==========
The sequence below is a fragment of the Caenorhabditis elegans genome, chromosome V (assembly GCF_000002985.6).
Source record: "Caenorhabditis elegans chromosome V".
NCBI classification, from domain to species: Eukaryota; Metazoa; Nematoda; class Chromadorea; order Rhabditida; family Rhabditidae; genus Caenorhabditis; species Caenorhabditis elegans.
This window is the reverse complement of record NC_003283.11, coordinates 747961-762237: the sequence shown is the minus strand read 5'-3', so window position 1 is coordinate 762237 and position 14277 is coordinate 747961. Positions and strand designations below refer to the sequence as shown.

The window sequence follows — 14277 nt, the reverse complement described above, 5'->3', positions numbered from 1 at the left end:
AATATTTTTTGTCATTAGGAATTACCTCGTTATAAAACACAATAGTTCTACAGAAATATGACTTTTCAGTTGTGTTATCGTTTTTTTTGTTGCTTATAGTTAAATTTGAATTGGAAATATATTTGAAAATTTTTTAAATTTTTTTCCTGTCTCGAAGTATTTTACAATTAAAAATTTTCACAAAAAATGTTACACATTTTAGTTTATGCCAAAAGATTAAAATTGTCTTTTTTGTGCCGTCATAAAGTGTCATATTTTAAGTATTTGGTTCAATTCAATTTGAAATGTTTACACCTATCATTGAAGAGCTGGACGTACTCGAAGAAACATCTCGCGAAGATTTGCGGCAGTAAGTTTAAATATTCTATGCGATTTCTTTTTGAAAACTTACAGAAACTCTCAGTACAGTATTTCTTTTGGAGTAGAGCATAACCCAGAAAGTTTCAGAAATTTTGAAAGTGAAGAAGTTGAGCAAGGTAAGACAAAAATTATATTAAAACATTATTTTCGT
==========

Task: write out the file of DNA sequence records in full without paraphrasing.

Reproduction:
The sequence below is a fragment of the Caenorhabditis elegans genome, chromosome V (assembly GCF_000002985.6).
Source record: "Caenorhabditis elegans chromosome V".
NCBI classification, from domain to species: Eukaryota; Metazoa; Nematoda; class Chromadorea; order Rhabditida; family Rhabditidae; genus Caenorhabditis; species Caenorhabditis elegans.
This window is the reverse complement of record NC_003283.11, coordinates 747961-762237: the sequence shown is the minus strand read 5'-3', so window position 1 is coordinate 762237 and position 14277 is coordinate 747961. Positions and strand designations below refer to the sequence as shown.

The window sequence follows — 14277 nt, the reverse complement described above, 5'->3', positions numbered from 1 at the left end:
AATATTTTTTGTCATTAGGAATTACCTCGTTATAAAACACAATAGTTCTACAGAAATATGACTTTTCAGTTGTGTTATCGTTTTTTTTGTTGCTTATAGTTAAATTTGAATTGGAAATATATTTGAAAATTTTTTAAATTTTTTTCCTGTCTCGAAGTATTTTACAATTAAAAATTTTCACAAAAAATGTTACACATTTTAGTTTATGCCAAAAGATTAAAATTGTCTTTTTTGTGCCGTCATAAAGTGTCATATTTTAAGTATTTGGTTCAATTCAATTTGAAATGTTTACACCTATCATTGAAGAGCTGGACGTACTCGAAGAAACATCTCGCGAAGATTTGCGGCAGTAAGTTTAAATATTCTATGCGATTTCTTTTTGAAAACTTACAGAAACTCTCAGTACAGTATTTCTTTTGGAGTAGAGCATAACCCAGAAAGTTTCAGAAATTTTGAAAGTGAAGAAGTTGAGCAAGGTAAGACAAAAATTATATTAAAACATTATTTTCGT